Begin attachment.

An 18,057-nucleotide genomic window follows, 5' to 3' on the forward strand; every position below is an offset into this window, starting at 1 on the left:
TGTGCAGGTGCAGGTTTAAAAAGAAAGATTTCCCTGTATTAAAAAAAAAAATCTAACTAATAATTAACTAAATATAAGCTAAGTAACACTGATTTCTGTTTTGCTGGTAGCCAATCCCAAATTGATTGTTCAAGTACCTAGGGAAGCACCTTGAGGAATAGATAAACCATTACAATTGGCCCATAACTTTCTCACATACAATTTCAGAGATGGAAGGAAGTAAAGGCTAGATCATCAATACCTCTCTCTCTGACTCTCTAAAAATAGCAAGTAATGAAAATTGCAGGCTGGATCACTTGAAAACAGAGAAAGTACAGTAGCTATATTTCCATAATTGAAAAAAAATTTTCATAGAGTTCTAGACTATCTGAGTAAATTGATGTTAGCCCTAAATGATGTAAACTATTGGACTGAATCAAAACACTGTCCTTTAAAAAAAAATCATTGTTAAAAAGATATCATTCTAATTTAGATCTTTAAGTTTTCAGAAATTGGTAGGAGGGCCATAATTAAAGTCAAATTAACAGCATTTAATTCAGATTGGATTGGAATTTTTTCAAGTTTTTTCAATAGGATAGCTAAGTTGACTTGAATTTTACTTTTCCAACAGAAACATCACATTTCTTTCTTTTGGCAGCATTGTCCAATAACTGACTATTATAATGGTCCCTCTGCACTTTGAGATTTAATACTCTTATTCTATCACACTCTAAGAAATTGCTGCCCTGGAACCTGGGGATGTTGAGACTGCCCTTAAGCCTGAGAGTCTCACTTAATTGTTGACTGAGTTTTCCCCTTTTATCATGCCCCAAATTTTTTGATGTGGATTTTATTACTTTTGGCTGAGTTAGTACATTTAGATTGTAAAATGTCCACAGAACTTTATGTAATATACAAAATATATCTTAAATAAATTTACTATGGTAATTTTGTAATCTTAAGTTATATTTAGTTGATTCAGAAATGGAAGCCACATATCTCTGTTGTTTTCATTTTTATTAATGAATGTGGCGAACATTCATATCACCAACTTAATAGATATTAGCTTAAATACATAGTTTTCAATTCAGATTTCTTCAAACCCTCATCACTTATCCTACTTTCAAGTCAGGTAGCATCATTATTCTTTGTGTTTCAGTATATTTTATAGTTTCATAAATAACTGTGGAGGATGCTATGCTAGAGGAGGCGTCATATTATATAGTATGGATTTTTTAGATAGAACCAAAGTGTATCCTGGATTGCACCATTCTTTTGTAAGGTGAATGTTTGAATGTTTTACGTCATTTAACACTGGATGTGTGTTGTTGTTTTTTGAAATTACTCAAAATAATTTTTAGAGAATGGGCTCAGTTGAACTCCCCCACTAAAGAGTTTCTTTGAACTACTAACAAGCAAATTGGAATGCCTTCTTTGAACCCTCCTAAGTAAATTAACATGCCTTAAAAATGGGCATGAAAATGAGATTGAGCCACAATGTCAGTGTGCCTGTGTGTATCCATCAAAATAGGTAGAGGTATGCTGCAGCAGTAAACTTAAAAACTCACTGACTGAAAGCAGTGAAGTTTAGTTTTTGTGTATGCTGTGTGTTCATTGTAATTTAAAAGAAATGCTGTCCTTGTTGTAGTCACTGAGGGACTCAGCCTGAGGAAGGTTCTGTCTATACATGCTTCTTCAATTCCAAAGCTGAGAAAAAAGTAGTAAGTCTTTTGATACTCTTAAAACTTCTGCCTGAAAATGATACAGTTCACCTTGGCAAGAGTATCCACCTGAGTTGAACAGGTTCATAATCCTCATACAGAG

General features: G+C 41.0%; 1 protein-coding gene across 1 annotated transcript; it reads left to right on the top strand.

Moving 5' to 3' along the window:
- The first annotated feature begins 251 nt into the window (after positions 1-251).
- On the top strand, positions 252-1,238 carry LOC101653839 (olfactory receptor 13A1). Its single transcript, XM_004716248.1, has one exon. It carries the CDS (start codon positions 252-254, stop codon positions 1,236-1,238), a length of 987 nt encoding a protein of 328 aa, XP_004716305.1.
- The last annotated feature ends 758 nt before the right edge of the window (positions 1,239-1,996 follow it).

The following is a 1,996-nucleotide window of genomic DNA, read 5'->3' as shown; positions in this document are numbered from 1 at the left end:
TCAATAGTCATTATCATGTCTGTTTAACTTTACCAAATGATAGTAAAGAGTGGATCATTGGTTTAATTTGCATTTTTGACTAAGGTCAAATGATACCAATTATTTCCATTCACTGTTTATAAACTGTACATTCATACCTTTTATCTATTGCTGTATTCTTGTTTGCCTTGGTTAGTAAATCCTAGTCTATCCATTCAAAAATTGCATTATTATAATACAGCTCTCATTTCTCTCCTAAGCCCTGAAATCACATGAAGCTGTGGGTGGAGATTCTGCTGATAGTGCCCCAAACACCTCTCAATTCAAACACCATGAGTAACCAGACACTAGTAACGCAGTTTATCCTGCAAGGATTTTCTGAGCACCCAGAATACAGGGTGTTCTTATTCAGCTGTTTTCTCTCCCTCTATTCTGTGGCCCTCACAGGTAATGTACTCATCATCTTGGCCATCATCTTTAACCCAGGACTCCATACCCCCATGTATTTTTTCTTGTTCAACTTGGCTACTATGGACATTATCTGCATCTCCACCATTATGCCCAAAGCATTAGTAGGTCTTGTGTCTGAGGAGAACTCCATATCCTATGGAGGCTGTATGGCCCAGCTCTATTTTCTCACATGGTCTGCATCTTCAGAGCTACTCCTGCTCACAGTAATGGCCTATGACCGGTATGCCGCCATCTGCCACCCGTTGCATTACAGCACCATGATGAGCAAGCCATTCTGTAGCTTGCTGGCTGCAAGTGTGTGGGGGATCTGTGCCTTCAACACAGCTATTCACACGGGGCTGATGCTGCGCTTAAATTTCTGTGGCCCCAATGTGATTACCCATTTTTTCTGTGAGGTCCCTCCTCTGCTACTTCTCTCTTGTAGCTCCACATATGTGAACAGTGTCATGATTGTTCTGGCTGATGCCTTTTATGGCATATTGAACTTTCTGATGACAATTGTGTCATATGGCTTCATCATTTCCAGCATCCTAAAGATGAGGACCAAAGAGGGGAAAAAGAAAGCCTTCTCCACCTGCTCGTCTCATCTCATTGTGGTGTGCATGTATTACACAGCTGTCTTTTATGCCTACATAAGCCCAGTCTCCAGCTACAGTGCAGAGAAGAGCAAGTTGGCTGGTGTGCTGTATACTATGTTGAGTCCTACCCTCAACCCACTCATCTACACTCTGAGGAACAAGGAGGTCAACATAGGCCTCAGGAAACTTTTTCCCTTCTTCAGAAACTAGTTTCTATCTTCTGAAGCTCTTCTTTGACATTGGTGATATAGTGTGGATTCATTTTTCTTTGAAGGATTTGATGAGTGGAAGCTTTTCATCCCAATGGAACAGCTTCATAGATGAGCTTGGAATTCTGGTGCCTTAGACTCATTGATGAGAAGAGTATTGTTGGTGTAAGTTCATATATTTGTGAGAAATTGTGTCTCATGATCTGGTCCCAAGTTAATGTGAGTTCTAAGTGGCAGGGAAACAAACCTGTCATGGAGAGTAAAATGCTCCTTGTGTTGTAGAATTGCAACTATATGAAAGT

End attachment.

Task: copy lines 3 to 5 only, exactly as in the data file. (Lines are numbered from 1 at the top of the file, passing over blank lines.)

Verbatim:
General features: G+C 41.0%; 1 protein-coding gene across 1 annotated transcript; it reads left to right on the top strand.

Moving 5' to 3' along the window:
- The first annotated feature begins 251 nt into the window (after positions 1-251).